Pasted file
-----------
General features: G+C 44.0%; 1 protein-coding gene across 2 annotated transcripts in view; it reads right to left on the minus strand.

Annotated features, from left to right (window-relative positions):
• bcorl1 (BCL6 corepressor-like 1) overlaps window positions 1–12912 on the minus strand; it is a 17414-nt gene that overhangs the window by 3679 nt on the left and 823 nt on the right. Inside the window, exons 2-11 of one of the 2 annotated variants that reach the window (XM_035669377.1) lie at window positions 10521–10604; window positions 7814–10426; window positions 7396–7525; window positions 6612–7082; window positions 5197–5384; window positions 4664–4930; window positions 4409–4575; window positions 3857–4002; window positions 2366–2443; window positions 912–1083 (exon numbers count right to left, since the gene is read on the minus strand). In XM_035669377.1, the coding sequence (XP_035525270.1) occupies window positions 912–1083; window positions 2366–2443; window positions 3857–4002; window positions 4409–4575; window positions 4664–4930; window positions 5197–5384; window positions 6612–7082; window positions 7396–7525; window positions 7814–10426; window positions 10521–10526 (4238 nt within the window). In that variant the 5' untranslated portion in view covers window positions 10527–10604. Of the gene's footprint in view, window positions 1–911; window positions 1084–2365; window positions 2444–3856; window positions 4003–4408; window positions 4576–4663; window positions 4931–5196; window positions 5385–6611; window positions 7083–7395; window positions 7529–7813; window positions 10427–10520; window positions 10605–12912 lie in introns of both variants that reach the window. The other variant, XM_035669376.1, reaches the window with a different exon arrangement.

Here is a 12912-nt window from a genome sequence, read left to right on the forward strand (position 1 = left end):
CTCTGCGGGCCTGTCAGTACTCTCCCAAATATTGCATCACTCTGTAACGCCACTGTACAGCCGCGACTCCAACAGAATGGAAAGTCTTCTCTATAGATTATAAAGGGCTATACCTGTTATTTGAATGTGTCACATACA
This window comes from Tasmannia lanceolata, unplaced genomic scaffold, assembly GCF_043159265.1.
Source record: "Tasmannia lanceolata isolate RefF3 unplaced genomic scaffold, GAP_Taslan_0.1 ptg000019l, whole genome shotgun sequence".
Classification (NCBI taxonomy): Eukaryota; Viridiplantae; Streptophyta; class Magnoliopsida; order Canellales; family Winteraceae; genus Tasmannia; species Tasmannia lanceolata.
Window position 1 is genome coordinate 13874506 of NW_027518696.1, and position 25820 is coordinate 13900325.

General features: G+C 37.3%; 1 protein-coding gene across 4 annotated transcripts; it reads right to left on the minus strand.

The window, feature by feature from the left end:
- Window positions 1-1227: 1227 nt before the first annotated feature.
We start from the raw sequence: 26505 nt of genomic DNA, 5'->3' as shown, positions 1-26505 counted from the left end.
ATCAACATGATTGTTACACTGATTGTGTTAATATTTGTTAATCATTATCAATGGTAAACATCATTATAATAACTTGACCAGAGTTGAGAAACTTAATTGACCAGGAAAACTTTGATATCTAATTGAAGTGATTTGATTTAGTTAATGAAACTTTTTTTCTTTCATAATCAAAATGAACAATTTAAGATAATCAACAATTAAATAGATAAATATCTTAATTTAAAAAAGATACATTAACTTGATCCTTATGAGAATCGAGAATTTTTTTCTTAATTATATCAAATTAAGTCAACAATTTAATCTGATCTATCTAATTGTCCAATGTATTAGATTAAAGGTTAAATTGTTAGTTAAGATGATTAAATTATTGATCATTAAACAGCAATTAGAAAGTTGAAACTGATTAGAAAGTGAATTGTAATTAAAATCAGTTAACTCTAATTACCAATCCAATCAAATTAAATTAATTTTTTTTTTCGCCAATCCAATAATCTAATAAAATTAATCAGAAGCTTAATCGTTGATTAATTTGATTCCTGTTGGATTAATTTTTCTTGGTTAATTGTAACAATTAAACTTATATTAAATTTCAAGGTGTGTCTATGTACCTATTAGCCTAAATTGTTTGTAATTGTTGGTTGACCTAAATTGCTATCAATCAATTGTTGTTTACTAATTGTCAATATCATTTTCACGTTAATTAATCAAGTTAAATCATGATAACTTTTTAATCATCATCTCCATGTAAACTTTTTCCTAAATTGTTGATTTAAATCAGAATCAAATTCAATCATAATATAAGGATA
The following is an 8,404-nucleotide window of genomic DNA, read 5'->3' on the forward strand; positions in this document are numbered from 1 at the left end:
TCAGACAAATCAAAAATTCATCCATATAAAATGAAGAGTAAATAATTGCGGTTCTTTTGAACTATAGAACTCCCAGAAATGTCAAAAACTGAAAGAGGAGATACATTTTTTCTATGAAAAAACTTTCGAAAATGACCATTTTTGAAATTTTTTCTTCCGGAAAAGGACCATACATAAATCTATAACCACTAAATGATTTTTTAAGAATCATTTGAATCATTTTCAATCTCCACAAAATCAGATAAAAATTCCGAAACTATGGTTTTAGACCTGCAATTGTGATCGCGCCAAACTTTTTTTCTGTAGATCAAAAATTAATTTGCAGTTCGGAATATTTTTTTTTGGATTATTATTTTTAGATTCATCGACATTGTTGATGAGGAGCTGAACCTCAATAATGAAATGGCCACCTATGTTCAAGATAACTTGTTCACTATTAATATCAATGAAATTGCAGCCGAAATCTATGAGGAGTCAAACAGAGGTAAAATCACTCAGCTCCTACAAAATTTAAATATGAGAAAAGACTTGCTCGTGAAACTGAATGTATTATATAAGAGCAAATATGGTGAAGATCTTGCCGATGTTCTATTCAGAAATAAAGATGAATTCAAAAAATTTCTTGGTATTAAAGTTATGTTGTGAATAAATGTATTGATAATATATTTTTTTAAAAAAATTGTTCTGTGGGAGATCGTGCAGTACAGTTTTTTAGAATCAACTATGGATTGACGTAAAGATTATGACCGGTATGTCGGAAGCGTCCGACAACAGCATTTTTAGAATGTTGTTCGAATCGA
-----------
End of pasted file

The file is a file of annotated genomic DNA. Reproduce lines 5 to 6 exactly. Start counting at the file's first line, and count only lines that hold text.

CTCTGCGGGCCTGTCAGTACTCTCCCAAATATTGCATCACTCTGTAACGCCACTGTACAGCCGCGACTCCAACAGAATGGAAAGTCTTCTCTATAGATTATAAAGGGCTATACCTGTTATTTGAATGTGTCACATACA
This window comes from Tasmannia lanceolata, unplaced genomic scaffold, assembly GCF_043159265.1.